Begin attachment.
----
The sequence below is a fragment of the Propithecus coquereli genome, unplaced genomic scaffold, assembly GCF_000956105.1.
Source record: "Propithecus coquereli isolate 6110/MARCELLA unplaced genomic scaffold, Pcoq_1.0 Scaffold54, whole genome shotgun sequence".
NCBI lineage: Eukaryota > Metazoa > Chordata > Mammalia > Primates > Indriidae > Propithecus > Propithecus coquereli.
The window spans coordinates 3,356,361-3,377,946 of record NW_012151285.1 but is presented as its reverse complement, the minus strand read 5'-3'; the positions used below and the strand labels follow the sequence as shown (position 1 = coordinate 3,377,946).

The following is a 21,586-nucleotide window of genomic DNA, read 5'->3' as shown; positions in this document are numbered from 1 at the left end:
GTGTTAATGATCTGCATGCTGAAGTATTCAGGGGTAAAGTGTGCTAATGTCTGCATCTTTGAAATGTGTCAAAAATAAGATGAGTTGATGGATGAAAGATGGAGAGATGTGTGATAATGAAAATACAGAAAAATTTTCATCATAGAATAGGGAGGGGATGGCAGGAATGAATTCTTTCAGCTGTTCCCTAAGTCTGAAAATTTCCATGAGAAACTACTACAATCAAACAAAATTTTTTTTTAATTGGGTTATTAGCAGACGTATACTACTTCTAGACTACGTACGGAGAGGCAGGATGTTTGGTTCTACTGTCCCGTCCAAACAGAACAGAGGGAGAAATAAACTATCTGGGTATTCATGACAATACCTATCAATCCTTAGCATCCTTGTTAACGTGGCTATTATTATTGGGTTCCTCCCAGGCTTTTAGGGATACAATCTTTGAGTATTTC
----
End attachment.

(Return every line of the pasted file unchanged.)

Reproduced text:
The sequence below is a fragment of the Propithecus coquereli genome, unplaced genomic scaffold, assembly GCF_000956105.1.
Source record: "Propithecus coquereli isolate 6110/MARCELLA unplaced genomic scaffold, Pcoq_1.0 Scaffold54, whole genome shotgun sequence".
NCBI lineage: Eukaryota > Metazoa > Chordata > Mammalia > Primates > Indriidae > Propithecus > Propithecus coquereli.
The window spans coordinates 3,356,361-3,377,946 of record NW_012151285.1 but is presented as its reverse complement, the minus strand read 5'-3'; the positions used below and the strand labels follow the sequence as shown (position 1 = coordinate 3,377,946).

The following is a 21,586-nucleotide window of genomic DNA, read 5'->3' as shown; positions in this document are numbered from 1 at the left end:
GTGTTAATGATCTGCATGCTGAAGTATTCAGGGGTAAAGTGTGCTAATGTCTGCATCTTTGAAATGTGTCAAAAATAAGATGAGTTGATGGATGAAAGATGGAGAGATGTGTGATAATGAAAATACAGAAAAATTTTCATCATAGAATAGGGAGGGGATGGCAGGAATGAATTCTTTCAGCTGTTCCCTAAGTCTGAAAATTTCCATGAGAAACTACTACAATCAAACAAAATTTTTTTTTAATTGGGTTATTAGCAGACGTATACTACTTCTAGACTACGTACGGAGAGGCAGGATGTTTGGTTCTACTGTCCCGTCCAAACAGAACAGAGGGAGAAATAAACTATCTGGGTATTCATGACAATACCTATCAATCCTTAGCATCCTTGTTAACGTGGCTATTATTATTGGGTTCCTCCCAGGCTTTTAGGGATACAATCTTTGAGTATTTC